It was the end of an era Thursday night, when the Beaux Arts Trio played their final concert at Tanglewood. With some different personnel, they’d played their first concert there 53 years earlier–only pianist Menahim Pressler has stayed the whole time.

Performance Today’s Fred Child had the honor of hosting that final concert (lucky!), and the coverage of it on the Performance Today website is so fabulous that I didn’t want you to overlook it.

Whose Anthem Is It?

It turns out that Ward Jacobson isn’t the only one wondering about the arrangements of the Star-spangled Banner and other national anthems that are being performed in Beijing.

A spokesman in Beijing says that they’re the work of Chinese arrangers. A Western musician, Peter Breiner, says he’s “100% positive” that the arrangements are his work, being used without acknowledgment.

The Washington Post reports on the fracas here.

Mozart by Osmo-sis

Last week the New York Times ran a terrific feature about Minnesota Orch music director Osmo Vanska, who took both his baton and his clarinet to the Mostly Mozart Festival in New York City this week. New comes this review of Osmo’s Mozart in today’s New York Times:

“On the podium Mr. Vanska was, as always, far more assertive. Mozart’s Symphony No. 38… benefited from grandly operatic opening gestures, carefully configured string and woodwind balances that gave chords a real bite and kept passage work transparent, and, most of all, a zesty approach to phrasing that kept the music fresh and vibrant. There were moments when some of Mr. Vanska’s frequent shifts of balance might almost have seemed manipulative or contrived. Yet the results…made such concerns seem beside the point.”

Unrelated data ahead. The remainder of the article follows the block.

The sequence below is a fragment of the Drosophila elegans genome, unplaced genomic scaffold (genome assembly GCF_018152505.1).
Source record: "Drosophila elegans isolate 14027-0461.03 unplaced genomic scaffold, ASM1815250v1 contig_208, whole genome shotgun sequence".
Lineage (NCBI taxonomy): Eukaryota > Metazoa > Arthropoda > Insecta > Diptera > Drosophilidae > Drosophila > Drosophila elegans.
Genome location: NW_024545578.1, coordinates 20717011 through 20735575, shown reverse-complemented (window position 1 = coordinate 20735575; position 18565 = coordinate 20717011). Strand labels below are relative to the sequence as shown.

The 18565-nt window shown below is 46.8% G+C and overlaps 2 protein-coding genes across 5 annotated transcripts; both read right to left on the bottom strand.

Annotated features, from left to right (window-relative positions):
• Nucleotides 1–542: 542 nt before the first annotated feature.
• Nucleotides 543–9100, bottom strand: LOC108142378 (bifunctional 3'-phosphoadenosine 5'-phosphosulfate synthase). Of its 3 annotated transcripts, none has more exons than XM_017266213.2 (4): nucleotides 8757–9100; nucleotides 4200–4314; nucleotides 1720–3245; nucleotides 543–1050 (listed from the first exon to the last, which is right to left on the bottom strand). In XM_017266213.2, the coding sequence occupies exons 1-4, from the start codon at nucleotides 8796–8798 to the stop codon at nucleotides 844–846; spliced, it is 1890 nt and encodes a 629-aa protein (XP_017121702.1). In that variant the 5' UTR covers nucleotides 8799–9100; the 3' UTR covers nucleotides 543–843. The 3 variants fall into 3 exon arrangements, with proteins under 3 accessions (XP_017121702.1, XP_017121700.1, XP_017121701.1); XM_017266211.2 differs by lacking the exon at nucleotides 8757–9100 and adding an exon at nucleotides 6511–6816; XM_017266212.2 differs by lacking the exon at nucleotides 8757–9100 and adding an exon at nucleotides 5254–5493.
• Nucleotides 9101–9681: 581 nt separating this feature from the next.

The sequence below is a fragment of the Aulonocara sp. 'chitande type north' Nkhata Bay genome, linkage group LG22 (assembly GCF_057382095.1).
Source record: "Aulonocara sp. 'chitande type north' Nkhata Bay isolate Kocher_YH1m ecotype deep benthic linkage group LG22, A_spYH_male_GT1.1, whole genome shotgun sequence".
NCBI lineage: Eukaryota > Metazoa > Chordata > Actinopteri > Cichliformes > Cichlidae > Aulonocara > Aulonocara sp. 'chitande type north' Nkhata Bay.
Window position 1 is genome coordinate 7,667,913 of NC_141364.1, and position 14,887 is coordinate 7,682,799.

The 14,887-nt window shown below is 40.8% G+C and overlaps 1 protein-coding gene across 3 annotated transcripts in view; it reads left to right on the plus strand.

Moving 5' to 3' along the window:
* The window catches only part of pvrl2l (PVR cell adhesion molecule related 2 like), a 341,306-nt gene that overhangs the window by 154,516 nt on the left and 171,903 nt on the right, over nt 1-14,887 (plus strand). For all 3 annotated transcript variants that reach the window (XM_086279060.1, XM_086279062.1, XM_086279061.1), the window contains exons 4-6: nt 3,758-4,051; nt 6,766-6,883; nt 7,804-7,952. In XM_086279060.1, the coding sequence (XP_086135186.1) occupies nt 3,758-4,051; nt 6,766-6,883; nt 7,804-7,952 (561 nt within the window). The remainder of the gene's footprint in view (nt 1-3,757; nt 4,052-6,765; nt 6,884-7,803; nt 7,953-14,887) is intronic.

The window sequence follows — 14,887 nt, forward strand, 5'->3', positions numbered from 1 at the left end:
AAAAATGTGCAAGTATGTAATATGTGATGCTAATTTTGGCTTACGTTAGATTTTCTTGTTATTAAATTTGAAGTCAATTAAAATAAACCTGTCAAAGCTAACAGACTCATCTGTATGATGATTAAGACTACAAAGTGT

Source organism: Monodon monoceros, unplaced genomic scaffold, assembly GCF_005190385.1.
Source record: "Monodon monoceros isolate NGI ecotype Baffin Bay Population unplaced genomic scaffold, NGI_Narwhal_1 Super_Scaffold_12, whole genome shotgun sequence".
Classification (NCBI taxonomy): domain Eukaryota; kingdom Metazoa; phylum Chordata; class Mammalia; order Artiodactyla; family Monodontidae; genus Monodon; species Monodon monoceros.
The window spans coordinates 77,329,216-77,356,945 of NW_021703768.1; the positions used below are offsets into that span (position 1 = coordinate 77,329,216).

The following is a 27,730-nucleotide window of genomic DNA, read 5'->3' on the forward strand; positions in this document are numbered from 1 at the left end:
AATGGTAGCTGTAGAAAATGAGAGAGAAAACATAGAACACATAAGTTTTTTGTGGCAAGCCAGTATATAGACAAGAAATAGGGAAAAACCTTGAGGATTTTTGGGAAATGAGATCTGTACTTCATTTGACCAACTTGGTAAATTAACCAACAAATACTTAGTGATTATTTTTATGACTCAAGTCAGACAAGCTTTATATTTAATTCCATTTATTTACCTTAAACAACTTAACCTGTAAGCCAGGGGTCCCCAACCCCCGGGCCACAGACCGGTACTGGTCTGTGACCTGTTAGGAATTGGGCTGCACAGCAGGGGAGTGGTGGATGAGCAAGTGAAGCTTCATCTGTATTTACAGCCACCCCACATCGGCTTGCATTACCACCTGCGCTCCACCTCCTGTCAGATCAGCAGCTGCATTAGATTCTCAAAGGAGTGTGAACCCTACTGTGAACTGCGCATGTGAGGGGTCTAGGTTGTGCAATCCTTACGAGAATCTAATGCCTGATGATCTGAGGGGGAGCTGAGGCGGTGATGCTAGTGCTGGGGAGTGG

Read the whole thing here.

Olympic Music Fever

Like millions of others, I caught Olympic fever about the time Michael Phelps was on his fourth or fifth gold medal. Isn’t it amazing how every four years you find yourself really getting into beach volleyball, water polo or the 400 meters? Now if only they showed more table tennis.

Maybe I’m in the minority here, but I can never hear enough of Leo Arnaud’s classic Olympic theme, “Bugler’s Dream.” My only frustration is that NBC never seems to let it play out from start to finish. They’re using the John Williams arrangement from several years ago, and it’s fantastic. I just want to hear all of it!

Oh, and one more thing……anyone out there with any information about the arrangement being used for the Star Spangled Banner during the U.S. gold medal ceremonies? It’s one I’ve never heard before – a bit different, for sure.

Stealth Advertising

If you’re interested in this stuff, you’ll notice that opera shows up in advertising with some regularity. Often it’s one more recycling of the Ride of the Valkyries or the William Tell Overture.

Here’s one that’s a little more subtle. From publicity material from the technology company Lockheed Martin:

Between the idea and the achievement, there is one important word: how.

And it is the how that makes all the difference.

And from the 1911 opera “Der Rosenkavalier”:

These things are mysteries, so many mysteries.

And we are put here so that we may endure it.

And in the “how” — there lies all the difference.

Where do people come up with these ideas?